US President Donald Trump and Saudi Arabia's King Salman bin Abdulaziz Al Saud attend the Arab Islamic American Summit in Riyadh on May 21. Photo: Jonathan Ernst/Reuters

Regardless of the theatrics and the billion-dollar deals, Donald Trump’s visit to Saudi Arabia has accomplished one thing: reversal of the Obama administration’s policy of gradual engagement with Iran and distancing the US  from Saudi Arabia.

If there ever was any doubt about the Islamic Military Alliance (IMA) being a purely anti-terror coalition, it was effectively put to rest when the US president and Saudi Arabia’s King Salman chose to castigate Iran, accusing it of being the sole source of terrorism in the region.

Quite a contrast to Barack Obama’s last visit to Saudi Arabia, which had been overshadowed by the myriad tensions emerging in part from the way both governments viewed the Middle East and in part from the then resurrected spectre of the attacks of September 11, 2001;  long-classified documents from a congressional report suggested Saudi Arabia’s possible role in the atrocity.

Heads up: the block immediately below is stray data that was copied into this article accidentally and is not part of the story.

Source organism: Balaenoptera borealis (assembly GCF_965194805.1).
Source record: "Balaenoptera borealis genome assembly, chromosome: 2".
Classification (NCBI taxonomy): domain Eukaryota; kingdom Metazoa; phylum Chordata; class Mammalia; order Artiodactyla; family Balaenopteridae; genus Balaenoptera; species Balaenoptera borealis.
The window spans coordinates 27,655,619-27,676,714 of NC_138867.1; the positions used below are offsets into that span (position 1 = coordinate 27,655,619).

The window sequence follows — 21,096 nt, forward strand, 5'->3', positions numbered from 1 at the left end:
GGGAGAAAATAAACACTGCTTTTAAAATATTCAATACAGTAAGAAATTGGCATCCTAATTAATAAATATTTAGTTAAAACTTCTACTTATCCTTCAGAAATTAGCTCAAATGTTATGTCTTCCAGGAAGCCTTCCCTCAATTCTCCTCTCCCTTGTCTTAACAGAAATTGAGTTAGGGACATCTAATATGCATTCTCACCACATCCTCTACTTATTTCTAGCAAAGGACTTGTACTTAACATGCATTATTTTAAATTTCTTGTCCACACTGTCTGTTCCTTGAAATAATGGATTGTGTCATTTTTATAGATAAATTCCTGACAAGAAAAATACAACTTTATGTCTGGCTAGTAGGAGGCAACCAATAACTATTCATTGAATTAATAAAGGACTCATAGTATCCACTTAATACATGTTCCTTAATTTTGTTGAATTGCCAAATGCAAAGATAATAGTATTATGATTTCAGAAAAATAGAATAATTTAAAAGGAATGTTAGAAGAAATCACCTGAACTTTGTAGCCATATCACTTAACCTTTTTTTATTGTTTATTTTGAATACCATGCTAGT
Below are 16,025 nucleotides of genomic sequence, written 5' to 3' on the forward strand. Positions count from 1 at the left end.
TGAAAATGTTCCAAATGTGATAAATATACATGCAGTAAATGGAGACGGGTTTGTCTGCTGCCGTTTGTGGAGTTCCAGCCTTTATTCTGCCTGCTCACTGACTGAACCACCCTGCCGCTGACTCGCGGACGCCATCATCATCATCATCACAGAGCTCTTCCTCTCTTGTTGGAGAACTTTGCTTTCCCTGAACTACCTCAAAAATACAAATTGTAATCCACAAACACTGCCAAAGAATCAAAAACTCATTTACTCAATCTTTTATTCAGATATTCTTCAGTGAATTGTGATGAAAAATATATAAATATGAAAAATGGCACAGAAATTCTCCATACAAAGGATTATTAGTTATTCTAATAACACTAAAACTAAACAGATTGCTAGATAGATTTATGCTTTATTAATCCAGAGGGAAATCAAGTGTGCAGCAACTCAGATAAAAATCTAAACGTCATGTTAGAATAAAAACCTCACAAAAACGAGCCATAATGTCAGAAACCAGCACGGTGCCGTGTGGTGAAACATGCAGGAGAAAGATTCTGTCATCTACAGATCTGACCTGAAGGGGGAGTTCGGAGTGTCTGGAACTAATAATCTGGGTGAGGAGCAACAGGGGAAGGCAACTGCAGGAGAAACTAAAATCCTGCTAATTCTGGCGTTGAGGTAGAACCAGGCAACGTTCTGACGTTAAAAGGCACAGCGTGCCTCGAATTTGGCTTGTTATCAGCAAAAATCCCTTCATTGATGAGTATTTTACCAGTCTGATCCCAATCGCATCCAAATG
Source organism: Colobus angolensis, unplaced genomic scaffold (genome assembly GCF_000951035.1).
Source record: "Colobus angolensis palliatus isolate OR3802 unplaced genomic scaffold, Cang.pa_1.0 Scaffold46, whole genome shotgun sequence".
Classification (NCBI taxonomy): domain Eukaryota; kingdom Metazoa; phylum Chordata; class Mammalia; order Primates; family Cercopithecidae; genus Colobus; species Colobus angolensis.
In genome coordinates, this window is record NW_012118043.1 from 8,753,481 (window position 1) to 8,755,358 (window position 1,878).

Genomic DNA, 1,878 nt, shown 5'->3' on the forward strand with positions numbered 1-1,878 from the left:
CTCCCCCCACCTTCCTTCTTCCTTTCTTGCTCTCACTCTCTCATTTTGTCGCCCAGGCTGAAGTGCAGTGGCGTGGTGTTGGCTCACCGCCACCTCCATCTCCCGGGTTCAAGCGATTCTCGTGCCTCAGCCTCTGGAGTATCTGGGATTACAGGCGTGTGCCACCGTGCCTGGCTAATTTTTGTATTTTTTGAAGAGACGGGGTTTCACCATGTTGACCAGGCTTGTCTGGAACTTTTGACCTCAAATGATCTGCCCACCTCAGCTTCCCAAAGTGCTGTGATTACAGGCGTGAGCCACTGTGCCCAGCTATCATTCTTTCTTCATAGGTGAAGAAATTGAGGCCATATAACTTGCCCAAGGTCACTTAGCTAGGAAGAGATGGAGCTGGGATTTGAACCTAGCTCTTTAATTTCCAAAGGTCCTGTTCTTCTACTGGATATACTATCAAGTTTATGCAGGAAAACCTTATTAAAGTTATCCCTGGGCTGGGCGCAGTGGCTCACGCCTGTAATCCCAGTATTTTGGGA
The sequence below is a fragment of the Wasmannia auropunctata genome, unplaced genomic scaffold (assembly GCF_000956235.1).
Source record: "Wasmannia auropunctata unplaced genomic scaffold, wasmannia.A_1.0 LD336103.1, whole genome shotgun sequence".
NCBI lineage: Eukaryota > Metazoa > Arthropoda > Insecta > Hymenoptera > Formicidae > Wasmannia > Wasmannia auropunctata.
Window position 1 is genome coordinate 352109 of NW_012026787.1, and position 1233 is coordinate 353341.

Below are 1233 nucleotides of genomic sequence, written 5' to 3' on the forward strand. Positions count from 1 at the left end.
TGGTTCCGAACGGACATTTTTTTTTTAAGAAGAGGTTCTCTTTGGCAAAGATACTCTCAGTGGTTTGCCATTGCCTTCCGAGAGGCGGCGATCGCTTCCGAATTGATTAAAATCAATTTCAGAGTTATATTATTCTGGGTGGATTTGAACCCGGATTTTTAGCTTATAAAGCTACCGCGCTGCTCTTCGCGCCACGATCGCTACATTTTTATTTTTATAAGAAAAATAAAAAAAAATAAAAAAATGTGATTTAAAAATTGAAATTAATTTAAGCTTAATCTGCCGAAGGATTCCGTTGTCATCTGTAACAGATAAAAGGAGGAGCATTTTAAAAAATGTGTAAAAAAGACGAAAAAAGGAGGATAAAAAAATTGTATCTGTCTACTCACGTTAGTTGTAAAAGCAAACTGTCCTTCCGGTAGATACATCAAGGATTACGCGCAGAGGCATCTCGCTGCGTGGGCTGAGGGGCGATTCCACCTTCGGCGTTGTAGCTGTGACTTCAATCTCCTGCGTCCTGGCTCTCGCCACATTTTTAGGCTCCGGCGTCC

While this was the culmination of tensions during the last days of Obama’s presidency, a lot of other things had already happened, creating a wedge between both countries.

For instance, not only had Obama refused to launch an invasion of Syria back in 2013, but also held behind-the-scenes negotiations with Tehran in Oman in 2015 about the future of its nuclear program, leading the Saudis to view Obama as a “traitor” who had turned his back on the otherwise “time-tested” and decades-old alliance.

Needless to say, throughout Trump’s visit, any reference to these questions was nowhere to be seen. On the contrary, the primary focus was on the establishment of a grand alliance under the auspices of the US, with the latter tacitly taking responsibility for providing what Trump called “lots of beautiful military equipment.”

The US president said during his visit what the Saudis had been wanting to hear the most since at least the beginning of the war in Syria, marking the opening of a much deeper relationship between them